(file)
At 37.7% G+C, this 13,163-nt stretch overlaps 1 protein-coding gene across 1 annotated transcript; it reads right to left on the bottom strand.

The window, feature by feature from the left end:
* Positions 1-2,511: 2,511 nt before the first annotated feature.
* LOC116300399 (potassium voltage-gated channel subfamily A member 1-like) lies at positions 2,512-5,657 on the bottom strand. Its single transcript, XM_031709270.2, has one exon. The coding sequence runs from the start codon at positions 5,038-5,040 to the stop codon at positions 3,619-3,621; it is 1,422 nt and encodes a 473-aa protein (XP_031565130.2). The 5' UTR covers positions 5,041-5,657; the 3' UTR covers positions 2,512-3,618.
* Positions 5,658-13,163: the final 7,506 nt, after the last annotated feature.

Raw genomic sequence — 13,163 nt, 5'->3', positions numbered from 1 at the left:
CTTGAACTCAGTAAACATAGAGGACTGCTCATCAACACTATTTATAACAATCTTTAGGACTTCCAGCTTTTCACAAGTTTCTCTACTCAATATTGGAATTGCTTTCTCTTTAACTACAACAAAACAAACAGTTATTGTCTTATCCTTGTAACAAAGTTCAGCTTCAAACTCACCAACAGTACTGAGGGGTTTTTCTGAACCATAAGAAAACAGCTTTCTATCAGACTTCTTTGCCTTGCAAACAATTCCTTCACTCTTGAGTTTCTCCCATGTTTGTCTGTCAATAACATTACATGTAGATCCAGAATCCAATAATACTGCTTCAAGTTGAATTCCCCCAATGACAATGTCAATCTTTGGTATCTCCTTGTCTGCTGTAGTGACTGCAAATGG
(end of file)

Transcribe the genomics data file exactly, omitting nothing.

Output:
At 37.7% G+C, this 13,163-nt stretch overlaps 1 protein-coding gene across 1 annotated transcript; it reads right to left on the bottom strand.

The window, feature by feature from the left end:
* Positions 1-2,511: 2,511 nt before the first annotated feature.
* LOC116300399 (potassium voltage-gated channel subfamily A member 1-like) lies at positions 2,512-5,657 on the bottom strand. Its single transcript, XM_031709270.2, has one exon. The coding sequence runs from the start codon at positions 5,038-5,040 to the stop codon at positions 3,619-3,621; it is 1,422 nt and encodes a 473-aa protein (XP_031565130.2). The 5' UTR covers positions 5,041-5,657; the 3' UTR covers positions 2,512-3,618.
* Positions 5,658-13,163: the final 7,506 nt, after the last annotated feature.

Raw genomic sequence — 13,163 nt, 5'->3', positions numbered from 1 at the left:
CTTGAACTCAGTAAACATAGAGGACTGCTCATCAACACTATTTATAACAATCTTTAGGACTTCCAGCTTTTCACAAGTTTCTCTACTCAATATTGGAATTGCTTTCTCTTTAACTACAACAAAACAAACAGTTATTGTCTTATCCTTGTAACAAAGTTCAGCTTCAAACTCACCAACAGTACTGAGGGGTTTTTCTGAACCATAAGAAAACAGCTTTCTATCAGACTTCTTTGCCTTGCAAACAATTCCTTCACTCTTGAGTTTCTCCCATGTTTGTCTGTCAATAACATTACATGTAGATCCAGAATCCAATAATACTGCTTCAAGTTGAATTCCCCCAATGACAATGTCAATCTTTGGTATCTCCTTGTCTGCTGTAGTGACTGCAAATGG